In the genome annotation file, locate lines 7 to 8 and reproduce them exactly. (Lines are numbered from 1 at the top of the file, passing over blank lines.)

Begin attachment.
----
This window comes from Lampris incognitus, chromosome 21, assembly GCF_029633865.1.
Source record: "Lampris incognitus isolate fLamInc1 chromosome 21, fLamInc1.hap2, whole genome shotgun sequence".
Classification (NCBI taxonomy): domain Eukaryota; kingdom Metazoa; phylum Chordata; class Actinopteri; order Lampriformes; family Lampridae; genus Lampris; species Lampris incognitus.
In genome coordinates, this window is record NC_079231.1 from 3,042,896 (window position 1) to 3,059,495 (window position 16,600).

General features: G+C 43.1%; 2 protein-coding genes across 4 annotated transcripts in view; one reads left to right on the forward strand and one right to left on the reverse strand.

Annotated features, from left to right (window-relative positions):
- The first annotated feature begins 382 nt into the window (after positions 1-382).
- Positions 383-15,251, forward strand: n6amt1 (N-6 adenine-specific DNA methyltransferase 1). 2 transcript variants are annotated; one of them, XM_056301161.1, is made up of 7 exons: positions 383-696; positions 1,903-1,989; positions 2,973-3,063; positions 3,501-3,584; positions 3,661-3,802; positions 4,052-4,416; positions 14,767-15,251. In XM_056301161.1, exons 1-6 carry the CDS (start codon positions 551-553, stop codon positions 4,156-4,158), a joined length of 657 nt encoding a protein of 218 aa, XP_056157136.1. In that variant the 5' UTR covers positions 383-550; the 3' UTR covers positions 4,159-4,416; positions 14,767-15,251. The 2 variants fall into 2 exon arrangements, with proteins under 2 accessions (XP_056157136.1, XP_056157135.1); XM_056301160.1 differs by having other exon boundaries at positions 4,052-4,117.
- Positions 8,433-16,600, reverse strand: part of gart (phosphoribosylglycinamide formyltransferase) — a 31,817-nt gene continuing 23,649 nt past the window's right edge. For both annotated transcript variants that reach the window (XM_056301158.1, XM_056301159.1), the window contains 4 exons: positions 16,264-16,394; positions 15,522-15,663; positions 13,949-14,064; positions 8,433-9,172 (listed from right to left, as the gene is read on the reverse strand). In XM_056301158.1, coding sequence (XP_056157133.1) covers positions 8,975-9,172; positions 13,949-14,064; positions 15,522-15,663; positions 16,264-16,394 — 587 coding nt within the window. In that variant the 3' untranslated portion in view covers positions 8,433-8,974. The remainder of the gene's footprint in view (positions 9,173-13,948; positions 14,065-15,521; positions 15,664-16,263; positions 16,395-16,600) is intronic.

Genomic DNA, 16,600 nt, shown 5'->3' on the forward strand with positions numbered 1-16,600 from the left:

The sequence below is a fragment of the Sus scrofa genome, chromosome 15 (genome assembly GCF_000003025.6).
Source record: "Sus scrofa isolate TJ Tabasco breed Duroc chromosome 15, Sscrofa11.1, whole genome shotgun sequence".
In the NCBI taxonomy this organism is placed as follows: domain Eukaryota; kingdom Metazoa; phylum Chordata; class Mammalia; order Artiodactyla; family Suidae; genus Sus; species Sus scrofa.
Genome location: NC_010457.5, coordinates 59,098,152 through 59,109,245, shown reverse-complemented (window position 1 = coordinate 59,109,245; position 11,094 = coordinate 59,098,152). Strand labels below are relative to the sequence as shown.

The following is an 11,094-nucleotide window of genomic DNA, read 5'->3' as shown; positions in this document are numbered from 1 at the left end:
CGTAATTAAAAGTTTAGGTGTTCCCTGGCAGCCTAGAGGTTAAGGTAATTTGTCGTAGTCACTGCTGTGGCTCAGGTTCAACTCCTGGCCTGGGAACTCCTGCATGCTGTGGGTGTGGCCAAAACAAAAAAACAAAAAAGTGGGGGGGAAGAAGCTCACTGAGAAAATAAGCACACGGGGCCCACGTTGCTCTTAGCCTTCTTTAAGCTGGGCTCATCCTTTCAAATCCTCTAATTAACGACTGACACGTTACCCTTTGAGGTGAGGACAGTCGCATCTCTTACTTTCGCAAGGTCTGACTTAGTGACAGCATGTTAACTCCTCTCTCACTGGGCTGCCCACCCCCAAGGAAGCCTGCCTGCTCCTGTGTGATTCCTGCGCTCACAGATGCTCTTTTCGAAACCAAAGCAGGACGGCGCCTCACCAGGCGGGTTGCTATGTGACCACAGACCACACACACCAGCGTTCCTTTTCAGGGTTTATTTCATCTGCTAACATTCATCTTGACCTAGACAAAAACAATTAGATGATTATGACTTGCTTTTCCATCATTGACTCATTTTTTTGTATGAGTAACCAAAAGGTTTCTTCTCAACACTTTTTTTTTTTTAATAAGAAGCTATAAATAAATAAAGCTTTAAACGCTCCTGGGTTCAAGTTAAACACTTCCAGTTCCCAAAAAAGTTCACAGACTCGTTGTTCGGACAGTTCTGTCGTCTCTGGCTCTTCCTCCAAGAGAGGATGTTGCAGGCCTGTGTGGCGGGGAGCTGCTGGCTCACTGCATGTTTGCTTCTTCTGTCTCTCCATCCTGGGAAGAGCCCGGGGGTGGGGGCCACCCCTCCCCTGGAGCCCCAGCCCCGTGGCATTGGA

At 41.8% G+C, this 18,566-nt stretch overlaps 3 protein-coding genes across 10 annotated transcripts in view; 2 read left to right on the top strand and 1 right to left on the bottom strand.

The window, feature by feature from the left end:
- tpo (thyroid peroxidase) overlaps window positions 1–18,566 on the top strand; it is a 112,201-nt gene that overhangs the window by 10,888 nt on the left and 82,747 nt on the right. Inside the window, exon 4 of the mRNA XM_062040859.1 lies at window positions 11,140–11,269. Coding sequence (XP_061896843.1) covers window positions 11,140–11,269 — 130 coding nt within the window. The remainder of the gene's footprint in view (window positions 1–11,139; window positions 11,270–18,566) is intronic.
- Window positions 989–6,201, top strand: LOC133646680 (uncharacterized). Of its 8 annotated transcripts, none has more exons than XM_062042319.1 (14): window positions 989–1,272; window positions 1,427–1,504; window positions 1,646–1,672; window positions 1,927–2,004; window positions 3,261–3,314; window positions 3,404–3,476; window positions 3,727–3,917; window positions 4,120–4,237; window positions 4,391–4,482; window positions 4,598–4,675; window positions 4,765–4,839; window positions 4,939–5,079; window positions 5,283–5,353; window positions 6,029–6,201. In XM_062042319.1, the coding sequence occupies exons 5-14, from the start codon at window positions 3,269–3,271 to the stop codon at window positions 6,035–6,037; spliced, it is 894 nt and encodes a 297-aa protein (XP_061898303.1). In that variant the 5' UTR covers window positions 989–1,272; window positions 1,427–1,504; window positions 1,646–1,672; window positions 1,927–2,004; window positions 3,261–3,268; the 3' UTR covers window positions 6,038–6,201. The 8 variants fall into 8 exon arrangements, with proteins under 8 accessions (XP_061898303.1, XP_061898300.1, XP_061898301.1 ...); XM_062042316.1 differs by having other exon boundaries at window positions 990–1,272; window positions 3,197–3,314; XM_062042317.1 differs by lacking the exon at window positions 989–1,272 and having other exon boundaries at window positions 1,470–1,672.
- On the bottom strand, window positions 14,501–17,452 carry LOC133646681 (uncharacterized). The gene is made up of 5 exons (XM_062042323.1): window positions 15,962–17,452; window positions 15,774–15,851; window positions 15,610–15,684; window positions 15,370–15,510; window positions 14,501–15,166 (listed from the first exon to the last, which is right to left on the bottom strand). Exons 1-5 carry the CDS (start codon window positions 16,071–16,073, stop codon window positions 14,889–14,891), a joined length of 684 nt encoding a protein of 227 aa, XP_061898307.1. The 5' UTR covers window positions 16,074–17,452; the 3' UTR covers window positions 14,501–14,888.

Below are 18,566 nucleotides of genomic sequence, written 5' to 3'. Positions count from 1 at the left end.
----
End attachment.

- The first annotated feature begins 382 nt into the window (after positions 1-382).
- Positions 383-15,251, forward strand: n6amt1 (N-6 adenine-specific DNA methyltransferase 1). 2 transcript variants are annotated; one of them, XM_056301161.1, is made up of 7 exons: positions 383-696; positions 1,903-1,989; positions 2,973-3,063; positions 3,501-3,584; positions 3,661-3,802; positions 4,052-4,416; positions 14,767-15,251. In XM_056301161.1, exons 1-6 carry the CDS (start codon positions 551-553, stop codon positions 4,156-4,158), a joined length of 657 nt encoding a protein of 218 aa, XP_056157136.1. In that variant the 5' UTR covers positions 383-550; the 3' UTR covers positions 4,159-4,416; positions 14,767-15,251. The 2 variants fall into 2 exon arrangements, with proteins under 2 accessions (XP_056157136.1, XP_056157135.1); XM_056301160.1 differs by having other exon boundaries at positions 4,052-4,117.